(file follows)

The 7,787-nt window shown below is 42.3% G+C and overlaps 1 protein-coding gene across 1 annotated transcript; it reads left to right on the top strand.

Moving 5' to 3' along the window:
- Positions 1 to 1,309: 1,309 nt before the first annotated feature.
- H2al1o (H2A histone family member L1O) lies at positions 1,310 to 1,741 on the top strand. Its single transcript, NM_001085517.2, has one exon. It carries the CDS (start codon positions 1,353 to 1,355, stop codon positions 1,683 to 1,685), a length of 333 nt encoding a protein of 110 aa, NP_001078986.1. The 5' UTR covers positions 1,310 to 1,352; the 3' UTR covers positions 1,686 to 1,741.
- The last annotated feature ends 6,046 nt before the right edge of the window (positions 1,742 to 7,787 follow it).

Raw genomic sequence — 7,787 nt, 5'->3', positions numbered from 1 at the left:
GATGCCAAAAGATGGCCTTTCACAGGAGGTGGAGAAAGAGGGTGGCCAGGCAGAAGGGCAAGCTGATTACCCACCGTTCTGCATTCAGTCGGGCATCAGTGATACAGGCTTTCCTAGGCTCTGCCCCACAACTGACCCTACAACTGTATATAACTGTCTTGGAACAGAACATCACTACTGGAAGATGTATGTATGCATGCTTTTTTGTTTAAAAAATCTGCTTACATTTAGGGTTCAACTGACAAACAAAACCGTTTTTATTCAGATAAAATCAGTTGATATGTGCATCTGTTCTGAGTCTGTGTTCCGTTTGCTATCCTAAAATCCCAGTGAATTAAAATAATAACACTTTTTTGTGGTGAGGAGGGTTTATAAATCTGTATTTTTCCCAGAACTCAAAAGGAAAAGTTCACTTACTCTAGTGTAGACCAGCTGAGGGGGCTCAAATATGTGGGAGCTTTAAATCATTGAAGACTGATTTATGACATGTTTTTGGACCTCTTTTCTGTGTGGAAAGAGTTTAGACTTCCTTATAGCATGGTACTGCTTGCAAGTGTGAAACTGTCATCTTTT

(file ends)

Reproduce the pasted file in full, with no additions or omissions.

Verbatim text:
The 7,787-nt window shown below is 42.3% G+C and overlaps 1 protein-coding gene across 1 annotated transcript; it reads left to right on the top strand.

Moving 5' to 3' along the window:
- Positions 1 to 1,309: 1,309 nt before the first annotated feature.
- H2al1o (H2A histone family member L1O) lies at positions 1,310 to 1,741 on the top strand. Its single transcript, NM_001085517.2, has one exon. It carries the CDS (start codon positions 1,353 to 1,355, stop codon positions 1,683 to 1,685), a length of 333 nt encoding a protein of 110 aa, NP_001078986.1. The 5' UTR covers positions 1,310 to 1,352; the 3' UTR covers positions 1,686 to 1,741.
- The last annotated feature ends 6,046 nt before the right edge of the window (positions 1,742 to 7,787 follow it).

Raw genomic sequence — 7,787 nt, 5'->3', positions numbered from 1 at the left:
GATGCCAAAAGATGGCCTTTCACAGGAGGTGGAGAAAGAGGGTGGCCAGGCAGAAGGGCAAGCTGATTACCCACCGTTCTGCATTCAGTCGGGCATCAGTGATACAGGCTTTCCTAGGCTCTGCCCCACAACTGACCCTACAACTGTATATAACTGTCTTGGAACAGAACATCACTACTGGAAGATGTATGTATGCATGCTTTTTTGTTTAAAAAATCTGCTTACATTTAGGGTTCAACTGACAAACAAAACCGTTTTTATTCAGATAAAATCAGTTGATATGTGCATCTGTTCTGAGTCTGTGTTCCGTTTGCTATCCTAAAATCCCAGTGAATTAAAATAATAACACTTTTTTGTGGTGAGGAGGGTTTATAAATCTGTATTTTTCCCAGAACTCAAAAGGAAAAGTTCACTTACTCTAGTGTAGACCAGCTGAGGGGGCTCAAATATGTGGGAGCTTTAAATCATTGAAGACTGATTTATGACATGTTTTTGGACCTCTTTTCTGTGTGGAAAGAGTTTAGACTTCCTTATAGCATGGTACTGCTTGCAAGTGTGAAACTGTCATCTTTT